The administration of M-CHS, principal Dr. Wayman, vice-principal Mr. Robinson, and activities director Mr. Kelley, work hard year round to ensure each school year is a great one. Through hard work and experience, the administration guides the entire faculty in order to give students the best learning environment possible.

  The role of administration in the school is to “ensure that every student is provided with a safe and respectful environment,” said Mr. Kelley.  The administration regulates the school, disciplines those stepping out of line, and strives to provide a school where teachers can teach the way they want, while giving students the most opportunities to learn.

  Administration in the school is vital to its success. Mr. Eric Chandler, science teacher, states that the administration “supports the education in the school, so teachers can focus on teaching.”

  The administration deals with any input that comes their way, whether it be from the school board, the community, or teachers themselves, so that the teaching faculty does not have to deal with the trivalities.

  The first year Dr. Wayman took over as principal, the attendance rate shot up. However, since that first year, there has not been much difference in the numbers. Mr. Kelley said “we really need to improve our attendance policies,” concerning student tardiness and truant tendencies. Emily Martin, senior, however, considers that the administration’s new policy has helped cut down on tardies this year. Tardy students do a push-up for every minute late.

  Another part of school life that the administration has improved is the ability to “work with students on an individual basis.” said Mr. Chandler. A focus of administration according to Mr. Kelley is to be supportive of all students.

  But dealing with students, staff, and parents individually and with such concern has problems of its own. The hardest part in being an administrator is “working with people who are frustrated because they didn’t get what they wanted,” Dr. Wayman says.

 Because administration is so involved with students, it’s hard maintain a “healthy mental and emotional status” as a result of the stress of the job, according to Mr. Kelley.

  Dealing with students on a case by case basis also causes struggles with consistency, a major problem according the multiple people. Mr. Chandler believes the administration struggles to maintain consistency because they’re “shorthanded.”

  Another area Mr. Kelley feels needs to improve is the administration being seen as role models for the students. Administration needs to have “a positive impact on students lives,” and be someone students feel they can come to. “We want to have our names on the Sources of Strength wall,” said Mr. Kelley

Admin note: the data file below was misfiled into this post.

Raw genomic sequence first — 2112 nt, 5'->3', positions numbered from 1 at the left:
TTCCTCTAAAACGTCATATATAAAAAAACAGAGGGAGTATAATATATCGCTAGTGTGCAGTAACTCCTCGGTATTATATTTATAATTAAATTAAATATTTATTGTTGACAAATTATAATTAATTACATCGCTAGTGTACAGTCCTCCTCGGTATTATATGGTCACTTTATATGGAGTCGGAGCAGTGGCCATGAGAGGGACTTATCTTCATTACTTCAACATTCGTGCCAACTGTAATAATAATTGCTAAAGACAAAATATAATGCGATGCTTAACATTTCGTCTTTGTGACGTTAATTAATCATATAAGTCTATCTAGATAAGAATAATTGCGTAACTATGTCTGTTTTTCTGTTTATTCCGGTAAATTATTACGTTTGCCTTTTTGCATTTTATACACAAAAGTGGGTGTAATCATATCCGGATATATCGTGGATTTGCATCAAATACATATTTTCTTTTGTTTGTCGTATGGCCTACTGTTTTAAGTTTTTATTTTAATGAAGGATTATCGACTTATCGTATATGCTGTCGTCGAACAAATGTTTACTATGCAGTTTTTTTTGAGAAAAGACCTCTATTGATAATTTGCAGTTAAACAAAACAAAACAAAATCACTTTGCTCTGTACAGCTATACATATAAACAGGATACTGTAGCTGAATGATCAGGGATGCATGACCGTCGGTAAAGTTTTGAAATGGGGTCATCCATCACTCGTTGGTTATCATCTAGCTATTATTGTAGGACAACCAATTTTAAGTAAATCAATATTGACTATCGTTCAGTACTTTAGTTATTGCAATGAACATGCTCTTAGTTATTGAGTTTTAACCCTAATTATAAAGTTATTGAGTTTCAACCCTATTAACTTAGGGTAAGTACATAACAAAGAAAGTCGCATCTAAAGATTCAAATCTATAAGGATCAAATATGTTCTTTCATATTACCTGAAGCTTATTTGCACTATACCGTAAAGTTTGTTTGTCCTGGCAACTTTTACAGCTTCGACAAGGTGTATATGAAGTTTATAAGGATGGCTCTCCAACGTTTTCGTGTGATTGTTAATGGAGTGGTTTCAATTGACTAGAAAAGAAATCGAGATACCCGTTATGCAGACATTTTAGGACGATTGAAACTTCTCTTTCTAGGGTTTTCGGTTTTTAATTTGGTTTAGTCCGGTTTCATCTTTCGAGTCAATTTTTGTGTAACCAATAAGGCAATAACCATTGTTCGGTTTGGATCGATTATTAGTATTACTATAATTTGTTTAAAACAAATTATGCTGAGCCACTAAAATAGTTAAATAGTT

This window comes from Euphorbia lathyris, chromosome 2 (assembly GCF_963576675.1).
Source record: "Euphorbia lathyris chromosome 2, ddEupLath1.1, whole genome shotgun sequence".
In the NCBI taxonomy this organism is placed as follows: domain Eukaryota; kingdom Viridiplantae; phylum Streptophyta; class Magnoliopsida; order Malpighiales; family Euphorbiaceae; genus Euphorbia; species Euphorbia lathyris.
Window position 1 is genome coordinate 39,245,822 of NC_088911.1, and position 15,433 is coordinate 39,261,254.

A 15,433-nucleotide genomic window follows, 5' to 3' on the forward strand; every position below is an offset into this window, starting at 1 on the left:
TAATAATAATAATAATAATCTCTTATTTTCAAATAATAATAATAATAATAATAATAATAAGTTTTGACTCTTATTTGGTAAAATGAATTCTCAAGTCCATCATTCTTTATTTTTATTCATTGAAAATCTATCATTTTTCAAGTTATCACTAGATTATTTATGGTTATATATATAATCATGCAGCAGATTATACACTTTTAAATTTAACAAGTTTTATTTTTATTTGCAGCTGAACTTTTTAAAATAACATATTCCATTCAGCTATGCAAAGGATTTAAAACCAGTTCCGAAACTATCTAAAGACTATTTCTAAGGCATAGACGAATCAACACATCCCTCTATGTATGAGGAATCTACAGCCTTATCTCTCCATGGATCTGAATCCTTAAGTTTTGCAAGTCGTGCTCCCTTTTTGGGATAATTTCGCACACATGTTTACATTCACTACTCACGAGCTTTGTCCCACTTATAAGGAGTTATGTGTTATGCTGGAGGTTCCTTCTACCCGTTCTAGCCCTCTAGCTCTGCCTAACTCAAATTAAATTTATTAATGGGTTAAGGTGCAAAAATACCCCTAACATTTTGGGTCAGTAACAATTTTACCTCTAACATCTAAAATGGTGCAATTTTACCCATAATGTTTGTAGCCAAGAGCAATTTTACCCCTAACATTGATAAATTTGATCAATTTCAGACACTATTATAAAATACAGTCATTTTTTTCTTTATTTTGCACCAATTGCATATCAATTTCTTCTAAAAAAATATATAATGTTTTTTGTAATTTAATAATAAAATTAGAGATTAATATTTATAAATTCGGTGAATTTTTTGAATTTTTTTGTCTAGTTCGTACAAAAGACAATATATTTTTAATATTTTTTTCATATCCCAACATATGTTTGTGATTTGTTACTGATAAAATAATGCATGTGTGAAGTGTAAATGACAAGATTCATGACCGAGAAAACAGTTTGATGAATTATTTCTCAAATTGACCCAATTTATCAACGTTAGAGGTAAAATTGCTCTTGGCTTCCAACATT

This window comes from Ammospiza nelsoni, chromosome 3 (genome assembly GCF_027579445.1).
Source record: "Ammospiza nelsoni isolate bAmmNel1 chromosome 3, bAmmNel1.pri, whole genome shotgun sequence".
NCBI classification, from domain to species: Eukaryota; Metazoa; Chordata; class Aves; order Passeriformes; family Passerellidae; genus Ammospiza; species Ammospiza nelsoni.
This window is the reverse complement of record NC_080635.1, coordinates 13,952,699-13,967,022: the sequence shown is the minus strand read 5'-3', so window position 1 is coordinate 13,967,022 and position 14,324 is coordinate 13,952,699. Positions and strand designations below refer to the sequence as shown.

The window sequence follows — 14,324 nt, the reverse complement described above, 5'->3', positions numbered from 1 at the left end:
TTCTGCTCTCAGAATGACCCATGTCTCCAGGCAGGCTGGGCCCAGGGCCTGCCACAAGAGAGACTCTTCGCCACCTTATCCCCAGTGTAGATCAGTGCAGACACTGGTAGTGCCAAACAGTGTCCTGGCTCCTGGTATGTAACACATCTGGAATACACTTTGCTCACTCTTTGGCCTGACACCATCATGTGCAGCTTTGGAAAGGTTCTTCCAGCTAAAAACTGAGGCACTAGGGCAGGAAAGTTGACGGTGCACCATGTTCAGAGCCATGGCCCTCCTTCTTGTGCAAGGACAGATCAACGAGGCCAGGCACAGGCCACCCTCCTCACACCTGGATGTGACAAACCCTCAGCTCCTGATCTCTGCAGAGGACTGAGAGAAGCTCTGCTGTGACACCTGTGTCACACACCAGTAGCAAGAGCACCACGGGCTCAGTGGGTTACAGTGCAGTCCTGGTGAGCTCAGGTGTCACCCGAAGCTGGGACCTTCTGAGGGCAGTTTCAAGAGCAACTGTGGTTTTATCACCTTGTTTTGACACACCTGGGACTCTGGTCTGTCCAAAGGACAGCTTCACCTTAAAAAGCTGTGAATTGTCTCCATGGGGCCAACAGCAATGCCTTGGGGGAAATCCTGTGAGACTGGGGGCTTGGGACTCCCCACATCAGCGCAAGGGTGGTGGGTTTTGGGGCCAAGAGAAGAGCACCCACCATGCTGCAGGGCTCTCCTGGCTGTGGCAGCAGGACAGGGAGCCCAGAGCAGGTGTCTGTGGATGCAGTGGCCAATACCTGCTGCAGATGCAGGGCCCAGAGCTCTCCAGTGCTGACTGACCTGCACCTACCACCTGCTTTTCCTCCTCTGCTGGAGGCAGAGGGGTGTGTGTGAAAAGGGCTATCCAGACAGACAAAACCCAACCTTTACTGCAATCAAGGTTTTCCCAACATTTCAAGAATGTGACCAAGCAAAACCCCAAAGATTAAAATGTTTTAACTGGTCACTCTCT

Administration is a “job that’s hard to tell if you’ve made a difference each day,” said Dr. Wayman. “It’s important to focus on the positives,” and keep on trying each day. The M-CHS administration strives to give the students and faculty a safe, respectful, and fun environment so everyone can succeed.

   Patrick Ness’s novel, “A Monster Calls,” was published May 5, 2011. The story centers around a 12 year old boy living in Great Britain. The book has been rated a 4.5/5 on Barnes and Noble, and was turned into a movie that was released this past December.

  The movie stars Liam Neeson as the giant tree monster, Sigourney Weaver as the grandma, and Lewis MacDougall as the protagonist. The novel was inspired by Siobhan Dowd , a british writer who died of cancer in 2007. Patrick Ness stated in the author’s note that “ this would have been her fifth book.”

  The novel’s protagonist, young Conor O’Malley, is going through some rough times since his mother was diagnosed with cancer. Alongside dealing with this, he dislikes his grandmother who is always around, his father lives in America with a new family, and he is being bullied at school.

  Then one night, a giant monster appears out of the yew tree behind Conor’s house. The monster has come to tell Conor three stories that will prompt Conor to face the truth in his own life.

  Patrick Ness’ writing style let’s readers know what the protagonist thinks or is feeling without saying it directly. The protagonist knows what is going to happen, but he keeps running from it, and readers do the same. Both readers and Conor know the truth but refuse to believe it.

  While being a short novel, and meant for ages 12 and up according to Common Sense Media, Ness touches on some very adult topics concerning grief, guilt, loss, and the idea of moral ambiguity. Not everything is as it seems, and the novel shows how humans can be good for bad reasons and bad for good reasons.

  “A Monster Calls” is a heart-wrenching novel that deals with loss, and all the baggage that comes with it. It’s a tale of not judging until you know the full story, and that “you do not write your life with words… you write it with actions”(Ness).

Literature of today

​Heed the lesson of a beast

Madison Mahaffey, Staff Reporter

Focus on Faculty

Administration drives school forward

Madison Mahaffey, Staff Reporter




M-CHS Administration, on stairs L-R: Debra Ramsey, Elsie Walck, Vicki Englehart, Terri Carlson, and Stacey Hall. In front L-R: Chris Kelley, David Robinson, and Jason Wayman

Photo credit: Yearbook Staf

Photo credit: Yearbook Staf